The drill will involve about 90,000 personnel and rehearse NATO’s execution of its regional defence plans.
NATO will launch its largest exercise since the Cold War next week with about 90,000 personnel set to take part in the months-long wargames, the alliance’s top commander General Chris Cavoli has said.
Cavoli said on Thursday that the drills would rehearse NATO’s execution of its regional plans, the first defence plans the alliance has drawn up in decades, detailing how it would respond to a Russian attack.
NATO did not mention Russia by name in its announcement. But its top strategic document identifies Moscow as the most significant and direct threat to member states.
The alliance also said that taking part will be more than 50 ships, from aircraft carriers to destroyers; more than 80 fighter jets, helicopters and drones; and at least 1,100 combat vehicles, including 133 tanks and 533 infantry fighting vehicles.
“Steadfast Defender 2024 will demonstrate NATO’s ability to rapidly deploy forces from North America and other parts of the alliance to reinforce the defence of Europe,” NATO said.
The wargames will contain a “simulated emerging conflict scenario with a near-peer adversary”, Cavoli told reporters in Brussels after a two-day meeting of national chiefs of defence.
During the second part of the Steadfast Defender exercise, the focus will be on deploying NATO’s quick reaction force to Poland.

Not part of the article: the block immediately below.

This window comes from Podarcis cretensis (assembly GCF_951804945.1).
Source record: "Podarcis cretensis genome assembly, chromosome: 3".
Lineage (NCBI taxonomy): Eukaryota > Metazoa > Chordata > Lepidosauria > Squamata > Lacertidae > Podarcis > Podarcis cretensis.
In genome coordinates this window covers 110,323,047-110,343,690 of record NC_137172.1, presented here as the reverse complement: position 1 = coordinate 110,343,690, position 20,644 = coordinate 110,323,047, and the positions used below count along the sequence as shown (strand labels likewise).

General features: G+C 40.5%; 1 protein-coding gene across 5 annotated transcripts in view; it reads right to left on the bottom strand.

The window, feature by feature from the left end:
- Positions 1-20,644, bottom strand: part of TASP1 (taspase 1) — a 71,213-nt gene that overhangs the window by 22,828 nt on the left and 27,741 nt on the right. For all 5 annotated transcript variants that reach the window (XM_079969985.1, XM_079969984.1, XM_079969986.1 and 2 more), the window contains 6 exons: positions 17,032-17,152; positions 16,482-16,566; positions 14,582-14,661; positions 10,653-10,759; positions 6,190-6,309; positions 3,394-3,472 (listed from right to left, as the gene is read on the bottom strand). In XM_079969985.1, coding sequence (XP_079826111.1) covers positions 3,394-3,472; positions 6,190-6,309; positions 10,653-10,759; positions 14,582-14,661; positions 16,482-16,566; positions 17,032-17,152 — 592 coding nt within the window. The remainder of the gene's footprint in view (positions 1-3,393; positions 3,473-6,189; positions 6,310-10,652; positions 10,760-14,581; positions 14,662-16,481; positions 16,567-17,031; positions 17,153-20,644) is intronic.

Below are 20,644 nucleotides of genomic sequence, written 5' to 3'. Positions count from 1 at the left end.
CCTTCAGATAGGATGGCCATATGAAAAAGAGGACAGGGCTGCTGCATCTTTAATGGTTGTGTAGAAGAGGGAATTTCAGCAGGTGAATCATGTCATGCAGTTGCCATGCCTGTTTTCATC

The games are expected to last until the end of May.
Cavoli said the drills will demonstrate “our unity, our strength, and our determination to protect each other”.
The Baltic states, which are seen as most at risk from a potential Russian attack, will be another location of the drills.
Germany will also be a location because it is a hub for incoming reinforcement and countries on the fringes of the alliance, including Norway and Romania.
The troops taking part in the exercises will come from NATO countries and Sweden, which hopes to join the alliance soon.
At the 2023 NATO summit held in Vilnius, Lithuania, allies signed off on regional plans that ended a long era of the military bloc no longer seeing a need for large-scale defence plans, as wars were focused in the Middle East or Afghanistan.
The bloc previously felt confident that there was no longer a threat from Russia.
The last exercises of a similar scale were the Reforger drills during the Cold War in 1988 with 125,000 participants and the Trident Juncture ones in 2018 with 50,000 participants, according to NATO.